The United Nations (UN) has stated that it does not have the resources needed to take care of the ever growing number of Rohingya refugees in Bangladesh.
Vivian Tan, a spokesperson for the United Nations High Commissioner for Refugees (UNHCR), made the comment in an interview with the Al Jazeera on Friday.
When asked about whether the UN have the resources to look after 270,000 Rohingya refugees, Tan said: “No we [UN] don't, not at this point. The numbers are immense and they just keep growing.
“Over the last few days, different UN agencies and NGOs went to affected areas to do a rapid means assessment and we reached out to areas we were not previously aware were hosting refugees,” she said.
She added: “We [UN] are consistently told by most of the arriving refugees that their home or village was burned. Some said they lost family members.”
“In terms of how they fled, most reported walking for several days. They said they hid in jungles, in mountains, and they helped each other because of the difficult conditions. There are a lot of really heartbreaking stories,” she further said.
The UN Refugee Agency spokesperson lauded Bangladesh’s response to the influx of refugees pouring into the country.
In the interview, Tan also said: “What has really been surprising and heartening is the local response. In areas such as Shamlapur and Teknaf, villages are just taking them in. The public response has been very encouraging in spite of Bangladesh hosting Rohingya for decades.”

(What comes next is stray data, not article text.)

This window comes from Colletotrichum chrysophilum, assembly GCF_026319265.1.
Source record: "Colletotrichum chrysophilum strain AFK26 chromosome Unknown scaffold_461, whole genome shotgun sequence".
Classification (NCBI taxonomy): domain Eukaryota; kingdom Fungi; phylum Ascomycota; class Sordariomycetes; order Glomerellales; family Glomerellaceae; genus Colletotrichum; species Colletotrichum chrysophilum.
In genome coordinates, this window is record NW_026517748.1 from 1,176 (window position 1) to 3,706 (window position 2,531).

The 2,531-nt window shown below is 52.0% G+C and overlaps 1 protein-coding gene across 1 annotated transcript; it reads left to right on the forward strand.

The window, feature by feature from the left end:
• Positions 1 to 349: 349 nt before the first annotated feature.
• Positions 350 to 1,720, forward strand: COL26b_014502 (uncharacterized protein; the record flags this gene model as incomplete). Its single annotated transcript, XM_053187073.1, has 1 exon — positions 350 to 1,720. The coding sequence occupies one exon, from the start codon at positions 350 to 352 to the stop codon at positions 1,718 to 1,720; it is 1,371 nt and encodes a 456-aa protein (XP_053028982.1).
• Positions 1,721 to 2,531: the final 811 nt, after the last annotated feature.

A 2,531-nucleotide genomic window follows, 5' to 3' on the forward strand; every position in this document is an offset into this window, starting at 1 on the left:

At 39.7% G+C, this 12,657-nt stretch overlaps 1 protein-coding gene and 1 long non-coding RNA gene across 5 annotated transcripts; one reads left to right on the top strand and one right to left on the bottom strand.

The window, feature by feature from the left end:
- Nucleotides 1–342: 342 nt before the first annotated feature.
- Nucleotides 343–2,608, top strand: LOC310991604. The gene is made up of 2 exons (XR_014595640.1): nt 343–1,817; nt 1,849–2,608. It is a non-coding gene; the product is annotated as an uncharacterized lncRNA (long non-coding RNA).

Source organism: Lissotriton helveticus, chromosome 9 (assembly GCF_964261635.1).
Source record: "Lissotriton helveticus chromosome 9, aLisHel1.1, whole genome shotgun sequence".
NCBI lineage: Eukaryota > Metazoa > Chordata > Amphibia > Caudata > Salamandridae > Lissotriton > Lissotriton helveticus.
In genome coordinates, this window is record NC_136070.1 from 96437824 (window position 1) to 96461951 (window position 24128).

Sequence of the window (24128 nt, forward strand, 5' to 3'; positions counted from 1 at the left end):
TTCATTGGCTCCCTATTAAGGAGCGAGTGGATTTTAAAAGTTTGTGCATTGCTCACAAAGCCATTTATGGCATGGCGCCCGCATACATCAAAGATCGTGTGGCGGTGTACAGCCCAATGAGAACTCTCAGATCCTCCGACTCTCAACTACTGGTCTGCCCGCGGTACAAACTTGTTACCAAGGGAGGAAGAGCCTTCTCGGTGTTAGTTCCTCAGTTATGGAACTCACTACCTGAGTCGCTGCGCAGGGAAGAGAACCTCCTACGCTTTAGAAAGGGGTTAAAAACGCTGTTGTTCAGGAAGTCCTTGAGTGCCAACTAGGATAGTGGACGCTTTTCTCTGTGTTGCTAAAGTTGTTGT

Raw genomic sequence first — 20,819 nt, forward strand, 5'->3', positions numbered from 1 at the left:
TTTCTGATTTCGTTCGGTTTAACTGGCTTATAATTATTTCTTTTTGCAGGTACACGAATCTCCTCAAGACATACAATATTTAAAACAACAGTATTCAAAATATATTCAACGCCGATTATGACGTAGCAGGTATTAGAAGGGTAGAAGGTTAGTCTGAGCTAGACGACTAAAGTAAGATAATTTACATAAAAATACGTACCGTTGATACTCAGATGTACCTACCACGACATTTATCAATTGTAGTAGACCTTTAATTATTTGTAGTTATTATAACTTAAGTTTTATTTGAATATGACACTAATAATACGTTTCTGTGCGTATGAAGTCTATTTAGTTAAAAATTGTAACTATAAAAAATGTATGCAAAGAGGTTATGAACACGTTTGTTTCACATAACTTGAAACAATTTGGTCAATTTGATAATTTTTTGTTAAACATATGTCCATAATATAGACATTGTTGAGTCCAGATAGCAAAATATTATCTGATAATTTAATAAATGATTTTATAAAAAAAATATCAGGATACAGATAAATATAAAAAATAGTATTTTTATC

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More than 270,000 Rohingya Muslims have fled the ongoing army crackdown in Rakhine state into Bangladesh over the past 14 days. The refugees described shocking tales of murder, rape, torture and razed villages.
The Myanmar army has blamed the Arakan Rohingya Salvation Army (ARSA) for the latest round of violence that began last month and claimed it had killed nearly 400 Rohingya fighters.
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However, the fleeing refugees have accused the country's security forces of responding with a brutal campaign of arson and murder intended to force them out of Myanmar.
The Rohingya are part of a minority Muslim group who have lived in Myanmar's Rakhine for centuries. They have been oppressed for decades under the country's Buddhist majority. More than 50% of the ethnic group have been forced to become refugees in neighbouring countries. Less than one million Rohingya currently remain in Myanmar.